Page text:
Canada’s one-source oil export market risky – Analyst

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OilandPower South-Sudan  2020

Supplies of Canadian oil sands heavy crude are increasingly being refined on the US Gulf Coast (USGC), (gathering from Oil & Gas Online), and could top 1.2 million b/d—a full one third of the region’s heavy oil refining market—by 2020, according to an IHS Markit report. Current runs of Canadian crude in the USGC market are estimated to already be more than 800,000 b/d, the information services firm was quoted to have said.

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This increase, coming at an opportune time, reports the medium, shows Canada exceeding demand in their traditional import market, the US Midwest, and joined renewed US light oil to collectively displace nearly all other imports.

OGL further reports that the USGC has the world’s highest concentration of heavy oil refineries with more than 90% of the heavy oil supplied to them coming from imports. The report however notes that supplies from some traditional sources are waning, as production from two key oil sands competitors, Mexico and Venezuela, has declined by nearly 1 million b/d over the past 5 years, increasing the need for Canadian heavy crude oil of similar quality.

The estimate for current runs of Canadian crude in the USGC is already markedly higher than many other estimates, OGL quotes IHS Markit as saying, noting that the Canadian heavy oil imports may be simply “stopping off” at Cushing, Okla., where they have already exceeded demand in that market, before being rerouted to the USGC. Due to the way they are often tracked, these imports would be counted as having been delivered into Cushing rather than to their final destination, our source stated.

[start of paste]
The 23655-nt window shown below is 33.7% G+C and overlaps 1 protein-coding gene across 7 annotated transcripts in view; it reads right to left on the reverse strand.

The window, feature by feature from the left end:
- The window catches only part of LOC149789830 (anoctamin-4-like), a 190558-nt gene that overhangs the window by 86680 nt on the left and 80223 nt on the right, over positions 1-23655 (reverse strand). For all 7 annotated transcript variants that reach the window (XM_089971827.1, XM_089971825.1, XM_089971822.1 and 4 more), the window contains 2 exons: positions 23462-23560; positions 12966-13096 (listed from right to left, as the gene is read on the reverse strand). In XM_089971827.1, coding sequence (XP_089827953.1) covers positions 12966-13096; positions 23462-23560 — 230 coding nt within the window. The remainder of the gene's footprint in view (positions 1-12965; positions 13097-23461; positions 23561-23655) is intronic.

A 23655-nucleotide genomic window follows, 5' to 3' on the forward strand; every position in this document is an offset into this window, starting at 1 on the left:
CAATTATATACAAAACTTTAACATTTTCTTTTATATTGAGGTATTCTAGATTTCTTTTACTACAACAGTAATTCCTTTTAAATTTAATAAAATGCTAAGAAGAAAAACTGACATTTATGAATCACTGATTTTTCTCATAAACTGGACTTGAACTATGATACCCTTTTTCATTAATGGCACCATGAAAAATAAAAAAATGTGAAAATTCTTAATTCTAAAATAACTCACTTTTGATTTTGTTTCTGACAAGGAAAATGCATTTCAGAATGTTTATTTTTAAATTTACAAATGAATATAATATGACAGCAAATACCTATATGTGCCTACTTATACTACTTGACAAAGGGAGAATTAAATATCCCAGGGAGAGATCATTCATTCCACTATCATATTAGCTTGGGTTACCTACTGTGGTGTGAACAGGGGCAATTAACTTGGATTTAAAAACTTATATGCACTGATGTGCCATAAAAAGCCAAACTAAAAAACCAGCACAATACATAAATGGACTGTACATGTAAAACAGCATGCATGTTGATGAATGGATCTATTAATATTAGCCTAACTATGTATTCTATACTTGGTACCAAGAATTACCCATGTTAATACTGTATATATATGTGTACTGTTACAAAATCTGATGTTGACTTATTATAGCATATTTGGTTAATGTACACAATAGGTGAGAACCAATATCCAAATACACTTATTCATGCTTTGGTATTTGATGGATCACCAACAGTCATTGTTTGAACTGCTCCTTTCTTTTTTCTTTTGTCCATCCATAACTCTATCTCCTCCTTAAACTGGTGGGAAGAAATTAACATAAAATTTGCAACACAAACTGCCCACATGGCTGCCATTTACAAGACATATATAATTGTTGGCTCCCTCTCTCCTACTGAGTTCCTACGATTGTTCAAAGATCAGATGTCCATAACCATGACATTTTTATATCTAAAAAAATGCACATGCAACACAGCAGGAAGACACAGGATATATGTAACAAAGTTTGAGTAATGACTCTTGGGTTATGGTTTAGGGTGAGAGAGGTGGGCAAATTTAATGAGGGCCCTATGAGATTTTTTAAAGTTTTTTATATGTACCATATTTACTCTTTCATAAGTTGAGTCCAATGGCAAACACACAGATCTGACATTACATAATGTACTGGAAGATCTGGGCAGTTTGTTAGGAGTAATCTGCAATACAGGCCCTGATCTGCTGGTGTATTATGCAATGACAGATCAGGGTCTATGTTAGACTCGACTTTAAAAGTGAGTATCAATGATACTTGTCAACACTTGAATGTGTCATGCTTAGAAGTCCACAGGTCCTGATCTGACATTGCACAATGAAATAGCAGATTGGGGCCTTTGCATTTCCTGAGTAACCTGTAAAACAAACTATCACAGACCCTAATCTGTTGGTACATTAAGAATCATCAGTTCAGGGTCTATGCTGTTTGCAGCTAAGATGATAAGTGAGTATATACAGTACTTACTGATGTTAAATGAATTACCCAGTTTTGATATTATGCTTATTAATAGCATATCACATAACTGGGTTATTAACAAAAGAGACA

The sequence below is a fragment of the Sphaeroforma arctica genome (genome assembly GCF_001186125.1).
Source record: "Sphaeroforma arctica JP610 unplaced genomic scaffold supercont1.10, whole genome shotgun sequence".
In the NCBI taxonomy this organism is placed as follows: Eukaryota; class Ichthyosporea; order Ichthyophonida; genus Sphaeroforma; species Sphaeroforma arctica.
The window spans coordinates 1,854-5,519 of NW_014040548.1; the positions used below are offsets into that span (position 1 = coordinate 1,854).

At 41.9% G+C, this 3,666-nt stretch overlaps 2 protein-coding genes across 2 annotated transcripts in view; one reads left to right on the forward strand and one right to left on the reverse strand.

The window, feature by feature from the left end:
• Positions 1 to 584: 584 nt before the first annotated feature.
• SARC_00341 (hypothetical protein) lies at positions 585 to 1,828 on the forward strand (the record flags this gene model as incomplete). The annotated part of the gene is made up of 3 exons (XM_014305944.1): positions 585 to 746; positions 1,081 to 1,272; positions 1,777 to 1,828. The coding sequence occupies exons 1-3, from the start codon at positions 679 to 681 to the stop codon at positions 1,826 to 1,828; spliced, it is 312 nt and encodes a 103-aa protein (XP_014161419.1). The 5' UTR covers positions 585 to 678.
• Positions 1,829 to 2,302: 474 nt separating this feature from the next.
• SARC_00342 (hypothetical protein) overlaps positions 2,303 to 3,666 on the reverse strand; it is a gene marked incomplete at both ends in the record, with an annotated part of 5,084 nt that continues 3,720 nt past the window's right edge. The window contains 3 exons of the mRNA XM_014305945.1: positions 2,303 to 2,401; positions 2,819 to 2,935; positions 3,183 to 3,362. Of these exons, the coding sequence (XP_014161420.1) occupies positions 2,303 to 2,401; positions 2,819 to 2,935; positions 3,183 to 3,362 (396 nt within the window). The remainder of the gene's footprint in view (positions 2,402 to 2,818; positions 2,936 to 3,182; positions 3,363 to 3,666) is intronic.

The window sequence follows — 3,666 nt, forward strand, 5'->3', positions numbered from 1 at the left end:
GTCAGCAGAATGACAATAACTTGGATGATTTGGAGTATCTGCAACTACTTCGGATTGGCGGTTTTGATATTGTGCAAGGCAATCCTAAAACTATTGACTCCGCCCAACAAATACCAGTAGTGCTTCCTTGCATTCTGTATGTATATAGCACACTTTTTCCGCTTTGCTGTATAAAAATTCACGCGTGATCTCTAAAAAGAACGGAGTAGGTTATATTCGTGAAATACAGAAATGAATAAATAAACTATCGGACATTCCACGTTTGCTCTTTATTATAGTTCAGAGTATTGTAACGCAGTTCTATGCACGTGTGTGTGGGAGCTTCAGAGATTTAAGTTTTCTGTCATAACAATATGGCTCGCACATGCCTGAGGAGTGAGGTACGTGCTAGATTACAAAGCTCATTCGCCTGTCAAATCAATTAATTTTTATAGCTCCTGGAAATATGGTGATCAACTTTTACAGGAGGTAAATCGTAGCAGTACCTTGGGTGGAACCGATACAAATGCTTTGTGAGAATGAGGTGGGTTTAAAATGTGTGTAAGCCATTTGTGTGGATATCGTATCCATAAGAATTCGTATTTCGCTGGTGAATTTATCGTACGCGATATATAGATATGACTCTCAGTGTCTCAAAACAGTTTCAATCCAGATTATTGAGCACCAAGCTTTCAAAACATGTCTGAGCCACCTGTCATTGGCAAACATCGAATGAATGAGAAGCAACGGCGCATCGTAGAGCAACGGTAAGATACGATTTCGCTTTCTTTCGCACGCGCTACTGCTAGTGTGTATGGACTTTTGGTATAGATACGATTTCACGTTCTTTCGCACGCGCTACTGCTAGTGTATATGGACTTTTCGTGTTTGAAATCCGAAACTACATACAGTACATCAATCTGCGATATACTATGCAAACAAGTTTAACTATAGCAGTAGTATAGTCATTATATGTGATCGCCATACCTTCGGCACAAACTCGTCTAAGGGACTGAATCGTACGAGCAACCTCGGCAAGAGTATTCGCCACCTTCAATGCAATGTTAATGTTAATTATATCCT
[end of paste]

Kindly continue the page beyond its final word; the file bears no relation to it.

“The US Gulf Coast is the most logistically approximate and technically suited to receive increasing volumes of heavy oil from Canada,” Kevin Birn, executive director at IHS Markit was quoted.

“With supply overtaking demand in the US Midwest and traditional sources of offshore heavy supply to the Gulf Coast in decline, Canadian supply has become an obvious and attractive alternative,” Birn said.

Increased volume in the USGC market would raise Canada’s already sizeable reliance on the US oil market, however. And while the US provides security of demand for Canada, there are risks to overreliance, the report said.

Our source further said that the firm’s forecast assumes the completion of all the country’s remaining long-distance export pipelines which if not done may see Canada compete more aggressively for market share in the US than she would ordinarily have contemplated.

“Although Canadian imports are of similar quality as Latin American crudes, they are not identical. There is a point when more extensive modifications will be required to better tailor facilities to accommodate greater volumes of the Canadian heavy crude,” said Birn. “In a situation where the level of competition is high, Canadian crude may have to adjust price to incentivize refiners to make additional modifications and/or displace greater quantities of offshore imports.

Diversification strategies such as customizing oil sands blends or developing upstream partial processing technologies can help mitigate the risks but given the scale of Canadian heavy oil supply and anticipated growth, these solutions would not remove the risk and would still take considerable investment and time, the report said.

“The reality is that Canada—the 5th largest oil producer in the world—maintains an almost singular reliance on one market,” Birn said. “Such a situation is unique in the world and will always carry associated concerns.”

 

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